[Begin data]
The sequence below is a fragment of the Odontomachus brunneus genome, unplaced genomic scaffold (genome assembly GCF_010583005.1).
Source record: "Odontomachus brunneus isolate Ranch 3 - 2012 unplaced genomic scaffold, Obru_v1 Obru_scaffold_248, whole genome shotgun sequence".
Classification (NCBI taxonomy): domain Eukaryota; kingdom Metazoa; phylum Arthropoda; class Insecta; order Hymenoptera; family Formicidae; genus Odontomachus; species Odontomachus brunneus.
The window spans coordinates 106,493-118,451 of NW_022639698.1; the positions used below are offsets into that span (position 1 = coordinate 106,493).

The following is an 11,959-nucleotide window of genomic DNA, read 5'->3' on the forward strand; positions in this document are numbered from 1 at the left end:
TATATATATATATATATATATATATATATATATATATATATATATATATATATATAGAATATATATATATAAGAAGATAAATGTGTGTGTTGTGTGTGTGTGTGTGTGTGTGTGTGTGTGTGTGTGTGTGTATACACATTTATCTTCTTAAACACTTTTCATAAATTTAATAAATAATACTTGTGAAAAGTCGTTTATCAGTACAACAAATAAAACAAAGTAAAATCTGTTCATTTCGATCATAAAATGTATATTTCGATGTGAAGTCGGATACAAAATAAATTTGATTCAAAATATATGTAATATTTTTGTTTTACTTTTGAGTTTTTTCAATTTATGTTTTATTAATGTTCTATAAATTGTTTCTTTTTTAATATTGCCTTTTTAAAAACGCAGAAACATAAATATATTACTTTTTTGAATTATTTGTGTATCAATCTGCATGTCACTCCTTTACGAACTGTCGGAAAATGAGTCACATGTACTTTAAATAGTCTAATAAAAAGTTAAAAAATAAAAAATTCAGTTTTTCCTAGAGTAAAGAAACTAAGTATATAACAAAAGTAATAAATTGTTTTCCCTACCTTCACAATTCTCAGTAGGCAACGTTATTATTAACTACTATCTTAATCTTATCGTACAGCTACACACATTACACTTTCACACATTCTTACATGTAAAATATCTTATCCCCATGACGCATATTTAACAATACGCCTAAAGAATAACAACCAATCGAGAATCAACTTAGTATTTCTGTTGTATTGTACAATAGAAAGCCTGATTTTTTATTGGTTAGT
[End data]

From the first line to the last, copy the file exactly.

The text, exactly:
The sequence below is a fragment of the Odontomachus brunneus genome, unplaced genomic scaffold (genome assembly GCF_010583005.1).
Source record: "Odontomachus brunneus isolate Ranch 3 - 2012 unplaced genomic scaffold, Obru_v1 Obru_scaffold_248, whole genome shotgun sequence".
Classification (NCBI taxonomy): domain Eukaryota; kingdom Metazoa; phylum Arthropoda; class Insecta; order Hymenoptera; family Formicidae; genus Odontomachus; species Odontomachus brunneus.
The window spans coordinates 106,493-118,451 of NW_022639698.1; the positions used below are offsets into that span (position 1 = coordinate 106,493).

The following is an 11,959-nucleotide window of genomic DNA, read 5'->3' on the forward strand; positions in this document are numbered from 1 at the left end:
TATATATATATATATATATATATATATATATATATATATATATATATATATATATAGAATATATATATATAAGAAGATAAATGTGTGTGTTGTGTGTGTGTGTGTGTGTGTGTGTGTGTGTGTGTGTGTGTATACACATTTATCTTCTTAAACACTTTTCATAAATTTAATAAATAATACTTGTGAAAAGTCGTTTATCAGTACAACAAATAAAACAAAGTAAAATCTGTTCATTTCGATCATAAAATGTATATTTCGATGTGAAGTCGGATACAAAATAAATTTGATTCAAAATATATGTAATATTTTTGTTTTACTTTTGAGTTTTTTCAATTTATGTTTTATTAATGTTCTATAAATTGTTTCTTTTTTAATATTGCCTTTTTAAAAACGCAGAAACATAAATATATTACTTTTTTGAATTATTTGTGTATCAATCTGCATGTCACTCCTTTACGAACTGTCGGAAAATGAGTCACATGTACTTTAAATAGTCTAATAAAAAGTTAAAAAATAAAAAATTCAGTTTTTCCTAGAGTAAAGAAACTAAGTATATAACAAAAGTAATAAATTGTTTTCCCTACCTTCACAATTCTCAGTAGGCAACGTTATTATTAACTACTATCTTAATCTTATCGTACAGCTACACACATTACACTTTCACACATTCTTACATGTAAAATATCTTATCCCCATGACGCATATTTAACAATACGCCTAAAGAATAACAACCAATCGAGAATCAACTTAGTATTTCTGTTGTATTGTACAATAGAAAGCCTGATTTTTTATTGGTTAGT